The term Anthropocene was only coined ten years ago by Paul Crutzen. The Nobel Prize winning atmospheric chemist, best known for his groundbreaking work on ozone depletion coined the term to satisfy his need to describe the age in which we are now living. It is different from the Holocene, he argues (image of the Early Holocene left). The Anthropocene is the representation of the effect a single species has had on the planet. That species is, of course, us.
His case is that by our actions we are going to leave a permanent signature in our earthly geology. These actions will be traceable back to us even millions of years in the future when scientists (possibly not us by that time) will be able to see the point at which we changed the earth’s oceans and biosphere irreversibly.
The geological time scale is vastly important in terms of understanding what has happened to the earth over hundreds of millions of years. As rock is penetrated it delivers revelations about what life was like ten thousand, ten million or at its very beginnings billions of years ago.
The changes to the time scale have to this point always been natural. The great big meteoric rock that killed off the dinosaurs for example was one point at which the time scale changed.
So indeed was the Ice Age which resulted due to a shift in the earth’s orbit. There are many different epochs and their records are in the rocks. Imagine them like pages in a book, each one making a chapter telling its own part of the planet’s lengthy and complex history.
Not just one book, though – think volumes. It’s like one of those huge episodic Dickens novels but about stone instead.
Each epoch is only a small part of the scale. They are subdivisions of a Period – the one in which we find ourselves currently is the Quaternary Period. Each Period is a subdivision of an Era.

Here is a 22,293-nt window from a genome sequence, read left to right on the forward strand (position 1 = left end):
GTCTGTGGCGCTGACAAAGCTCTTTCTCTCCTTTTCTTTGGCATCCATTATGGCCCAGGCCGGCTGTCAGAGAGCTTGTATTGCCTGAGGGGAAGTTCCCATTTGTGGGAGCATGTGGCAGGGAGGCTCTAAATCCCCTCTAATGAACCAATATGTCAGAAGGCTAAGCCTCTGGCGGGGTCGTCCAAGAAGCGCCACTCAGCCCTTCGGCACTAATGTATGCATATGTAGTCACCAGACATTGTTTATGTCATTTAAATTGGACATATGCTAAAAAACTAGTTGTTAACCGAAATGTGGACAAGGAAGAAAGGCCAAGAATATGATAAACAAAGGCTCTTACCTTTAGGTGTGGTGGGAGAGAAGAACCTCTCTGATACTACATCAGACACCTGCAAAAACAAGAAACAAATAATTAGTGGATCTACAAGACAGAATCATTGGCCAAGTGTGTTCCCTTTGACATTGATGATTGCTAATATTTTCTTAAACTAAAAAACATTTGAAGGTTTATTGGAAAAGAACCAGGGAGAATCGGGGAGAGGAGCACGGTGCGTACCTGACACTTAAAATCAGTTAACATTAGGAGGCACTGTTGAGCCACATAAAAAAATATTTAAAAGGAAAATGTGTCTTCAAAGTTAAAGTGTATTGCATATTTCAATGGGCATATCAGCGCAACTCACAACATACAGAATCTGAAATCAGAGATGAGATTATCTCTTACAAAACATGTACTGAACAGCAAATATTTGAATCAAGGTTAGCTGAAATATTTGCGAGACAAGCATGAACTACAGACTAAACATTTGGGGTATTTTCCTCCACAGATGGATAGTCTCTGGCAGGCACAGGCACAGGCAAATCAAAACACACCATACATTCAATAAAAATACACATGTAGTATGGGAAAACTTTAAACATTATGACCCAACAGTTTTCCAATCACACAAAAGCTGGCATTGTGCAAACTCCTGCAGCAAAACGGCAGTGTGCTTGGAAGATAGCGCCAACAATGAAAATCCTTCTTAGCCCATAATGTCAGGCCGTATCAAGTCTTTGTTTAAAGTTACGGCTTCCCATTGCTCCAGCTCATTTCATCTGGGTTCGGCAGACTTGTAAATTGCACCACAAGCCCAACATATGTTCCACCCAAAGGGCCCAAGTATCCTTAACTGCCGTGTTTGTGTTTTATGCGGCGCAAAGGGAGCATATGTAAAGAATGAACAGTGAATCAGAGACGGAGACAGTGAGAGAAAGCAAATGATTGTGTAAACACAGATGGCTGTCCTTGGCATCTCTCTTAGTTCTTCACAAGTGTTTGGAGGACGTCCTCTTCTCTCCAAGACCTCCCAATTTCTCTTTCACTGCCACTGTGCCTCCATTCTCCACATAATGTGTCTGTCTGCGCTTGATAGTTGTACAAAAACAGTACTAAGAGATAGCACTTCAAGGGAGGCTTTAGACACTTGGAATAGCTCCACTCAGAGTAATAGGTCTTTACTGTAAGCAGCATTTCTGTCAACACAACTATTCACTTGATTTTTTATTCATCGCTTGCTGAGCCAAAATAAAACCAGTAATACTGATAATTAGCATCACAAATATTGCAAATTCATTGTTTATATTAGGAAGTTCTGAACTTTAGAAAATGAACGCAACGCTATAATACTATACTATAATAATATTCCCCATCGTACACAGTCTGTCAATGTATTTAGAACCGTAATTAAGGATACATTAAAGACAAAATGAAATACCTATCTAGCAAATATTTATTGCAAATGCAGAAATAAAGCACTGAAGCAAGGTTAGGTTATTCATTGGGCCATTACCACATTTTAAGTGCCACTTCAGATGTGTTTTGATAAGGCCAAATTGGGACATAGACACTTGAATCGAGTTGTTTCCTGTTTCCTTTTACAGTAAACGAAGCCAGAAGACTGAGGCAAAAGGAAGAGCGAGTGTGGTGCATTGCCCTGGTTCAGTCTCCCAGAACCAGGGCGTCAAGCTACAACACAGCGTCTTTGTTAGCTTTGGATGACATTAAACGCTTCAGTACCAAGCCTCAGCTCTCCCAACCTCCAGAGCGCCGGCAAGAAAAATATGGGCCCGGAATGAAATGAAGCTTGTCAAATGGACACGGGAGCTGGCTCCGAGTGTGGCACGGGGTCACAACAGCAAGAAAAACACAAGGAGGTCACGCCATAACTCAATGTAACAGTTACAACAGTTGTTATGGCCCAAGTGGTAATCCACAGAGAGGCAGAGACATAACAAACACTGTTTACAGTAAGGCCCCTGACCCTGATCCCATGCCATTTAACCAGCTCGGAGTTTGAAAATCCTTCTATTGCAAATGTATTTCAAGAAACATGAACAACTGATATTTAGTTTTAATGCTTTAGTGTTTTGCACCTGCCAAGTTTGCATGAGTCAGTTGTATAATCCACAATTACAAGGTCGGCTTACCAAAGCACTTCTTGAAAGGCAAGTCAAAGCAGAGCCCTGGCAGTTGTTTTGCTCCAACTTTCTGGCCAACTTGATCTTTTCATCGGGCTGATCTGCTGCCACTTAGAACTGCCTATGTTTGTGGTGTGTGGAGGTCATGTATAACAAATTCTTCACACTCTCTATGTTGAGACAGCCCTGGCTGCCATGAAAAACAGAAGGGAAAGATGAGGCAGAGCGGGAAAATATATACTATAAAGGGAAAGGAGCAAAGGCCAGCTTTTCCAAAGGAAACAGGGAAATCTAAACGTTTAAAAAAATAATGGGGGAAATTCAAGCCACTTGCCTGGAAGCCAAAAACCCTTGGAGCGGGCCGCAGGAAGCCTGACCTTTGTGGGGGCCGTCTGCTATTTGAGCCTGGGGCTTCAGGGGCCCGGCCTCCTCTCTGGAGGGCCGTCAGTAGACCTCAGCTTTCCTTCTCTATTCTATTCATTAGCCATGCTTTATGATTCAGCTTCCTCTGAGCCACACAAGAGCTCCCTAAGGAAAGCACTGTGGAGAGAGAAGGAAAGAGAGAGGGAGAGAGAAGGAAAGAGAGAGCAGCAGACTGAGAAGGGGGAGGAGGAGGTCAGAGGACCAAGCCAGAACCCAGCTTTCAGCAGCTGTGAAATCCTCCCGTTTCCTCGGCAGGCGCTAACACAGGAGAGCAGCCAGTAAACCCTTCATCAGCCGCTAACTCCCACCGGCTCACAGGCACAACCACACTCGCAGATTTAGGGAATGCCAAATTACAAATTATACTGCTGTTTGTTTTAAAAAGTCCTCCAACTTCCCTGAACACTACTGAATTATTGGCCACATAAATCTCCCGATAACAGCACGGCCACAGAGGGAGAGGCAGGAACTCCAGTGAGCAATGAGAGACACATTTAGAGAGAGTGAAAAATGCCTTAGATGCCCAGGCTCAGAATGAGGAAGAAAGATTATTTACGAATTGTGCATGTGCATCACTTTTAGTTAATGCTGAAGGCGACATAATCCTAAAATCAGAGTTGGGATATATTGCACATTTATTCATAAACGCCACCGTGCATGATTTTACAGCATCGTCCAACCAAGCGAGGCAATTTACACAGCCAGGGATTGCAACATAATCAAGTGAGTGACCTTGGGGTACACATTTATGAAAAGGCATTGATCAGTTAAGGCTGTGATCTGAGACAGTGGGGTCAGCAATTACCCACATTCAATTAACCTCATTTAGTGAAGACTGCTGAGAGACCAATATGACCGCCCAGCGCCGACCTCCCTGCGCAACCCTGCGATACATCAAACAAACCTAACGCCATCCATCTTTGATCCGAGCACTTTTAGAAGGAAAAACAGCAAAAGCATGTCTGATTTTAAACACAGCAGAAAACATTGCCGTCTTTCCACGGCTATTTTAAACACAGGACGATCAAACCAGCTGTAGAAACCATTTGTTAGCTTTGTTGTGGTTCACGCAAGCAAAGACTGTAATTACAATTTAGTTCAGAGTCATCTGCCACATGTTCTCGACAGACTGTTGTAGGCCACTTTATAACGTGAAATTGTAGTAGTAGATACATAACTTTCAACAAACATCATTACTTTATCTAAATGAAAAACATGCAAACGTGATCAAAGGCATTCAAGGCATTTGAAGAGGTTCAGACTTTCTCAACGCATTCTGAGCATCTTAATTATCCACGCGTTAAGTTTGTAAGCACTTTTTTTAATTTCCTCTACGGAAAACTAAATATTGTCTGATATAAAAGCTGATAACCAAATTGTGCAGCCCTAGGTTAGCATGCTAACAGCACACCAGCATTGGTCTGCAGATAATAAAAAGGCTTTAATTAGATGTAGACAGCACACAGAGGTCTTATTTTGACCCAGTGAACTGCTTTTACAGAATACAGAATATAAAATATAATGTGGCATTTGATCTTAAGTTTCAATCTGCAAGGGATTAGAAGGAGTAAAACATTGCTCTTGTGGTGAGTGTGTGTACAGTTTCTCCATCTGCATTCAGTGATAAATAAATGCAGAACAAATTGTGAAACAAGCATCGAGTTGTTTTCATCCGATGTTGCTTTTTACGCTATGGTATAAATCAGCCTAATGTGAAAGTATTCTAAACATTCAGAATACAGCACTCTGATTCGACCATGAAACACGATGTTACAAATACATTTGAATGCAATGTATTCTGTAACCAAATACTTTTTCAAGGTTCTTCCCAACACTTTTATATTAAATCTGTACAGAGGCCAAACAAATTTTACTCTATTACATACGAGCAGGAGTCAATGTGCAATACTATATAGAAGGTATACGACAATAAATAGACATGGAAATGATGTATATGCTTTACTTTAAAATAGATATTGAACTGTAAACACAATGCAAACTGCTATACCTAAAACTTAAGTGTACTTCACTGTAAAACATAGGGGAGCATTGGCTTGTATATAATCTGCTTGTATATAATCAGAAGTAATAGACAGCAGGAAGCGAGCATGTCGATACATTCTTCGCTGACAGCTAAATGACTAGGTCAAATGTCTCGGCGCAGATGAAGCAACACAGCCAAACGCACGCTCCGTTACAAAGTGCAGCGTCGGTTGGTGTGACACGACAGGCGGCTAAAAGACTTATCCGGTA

We are in the Cenozoic Era. Still with us?
We are currently in the Holocene epoch, which has only been around since the last Ice Age twelve thousand years and is in terms of geological eras still pretty wet behind the ears itself. Even its name translated from the Greek means entirely new. So, why bother with the change at all – couldn’t we, shouldn’t we simply be included in the Holocene?
Well, that sets the scene for what will no doubt become the hottest of heated debates in geological circles. Like Knights Templar of stones and rocks, there is a body which guards the integrity of the geological time scale. They go under the marvellous title of the International Commission on Stratigraphy (image in the head of a certain Time Lord flashing his telepathic paper and saying I’m with the ICS – cool).
In May they will meet up to discuss the findings of their Anthropocene Working Group (no doubt referred to as the AWG).
The battleground is set – with it seems just under half of the ICS agreeing with the need to change and slightly over half of them in favour of giving the idea the old heave ho. Most foresee, however, that we are living in an age which may well see a massive shift in the contents of the fossil record. However, it was only a few years ago that scientists were predicting a new Ice Age and look what came of that.
It is possible of course (and many geologists agree) that it is way too early to tell if this will truly be the case as – to put it simply – we just haven’t been around long enough to leave anything but a thin sliver on the fossil record.
Although they use the term informally they see no need to, ahem, carve it in stone.
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